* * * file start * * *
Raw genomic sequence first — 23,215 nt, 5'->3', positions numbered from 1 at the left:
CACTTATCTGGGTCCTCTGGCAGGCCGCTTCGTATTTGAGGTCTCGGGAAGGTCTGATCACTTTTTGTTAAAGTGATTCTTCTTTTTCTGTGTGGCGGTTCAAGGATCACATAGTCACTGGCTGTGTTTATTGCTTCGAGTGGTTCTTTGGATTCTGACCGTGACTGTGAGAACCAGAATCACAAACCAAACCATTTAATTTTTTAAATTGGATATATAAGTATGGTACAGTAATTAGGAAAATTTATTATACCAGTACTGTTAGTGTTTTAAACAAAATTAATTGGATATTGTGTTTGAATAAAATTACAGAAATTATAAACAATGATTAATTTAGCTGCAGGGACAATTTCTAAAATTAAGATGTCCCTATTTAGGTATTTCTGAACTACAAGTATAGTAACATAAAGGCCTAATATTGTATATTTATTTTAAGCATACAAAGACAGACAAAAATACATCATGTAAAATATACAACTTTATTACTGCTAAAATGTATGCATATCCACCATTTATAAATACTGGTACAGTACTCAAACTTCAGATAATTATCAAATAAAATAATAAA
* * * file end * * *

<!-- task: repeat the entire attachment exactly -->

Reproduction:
Raw genomic sequence first — 23,215 nt, 5'->3', positions numbered from 1 at the left:
CACTTATCTGGGTCCTCTGGCAGGCCGCTTCGTATTTGAGGTCTCGGGAAGGTCTGATCACTTTTTGTTAAAGTGATTCTTCTTTTTCTGTGTGGCGGTTCAAGGATCACATAGTCACTGGCTGTGTTTATTGCTTCGAGTGGTTCTTTGGATTCTGACCGTGACTGTGAGAACCAGAATCACAAACCAAACCATTTAATTTTTTAAATTGGATATATAAGTATGGTACAGTAATTAGGAAAATTTATTATACCAGTACTGTTAGTGTTTTAAACAAAATTAATTGGATATTGTGTTTGAATAAAATTACAGAAATTATAAACAATGATTAATTTAGCTGCAGGGACAATTTCTAAAATTAAGATGTCCCTATTTAGGTATTTCTGAACTACAAGTATAGTAACATAAAGGCCTAATATTGTATATTTATTTTAAGCATACAAAGACAGACAAAAATACATCATGTAAAATATACAACTTTATTACTGCTAAAATGTATGCATATCCACCATTTATAAATACTGGTACAGTACTCAAACTTCAGATAATTATCAAATAAAATAATAAA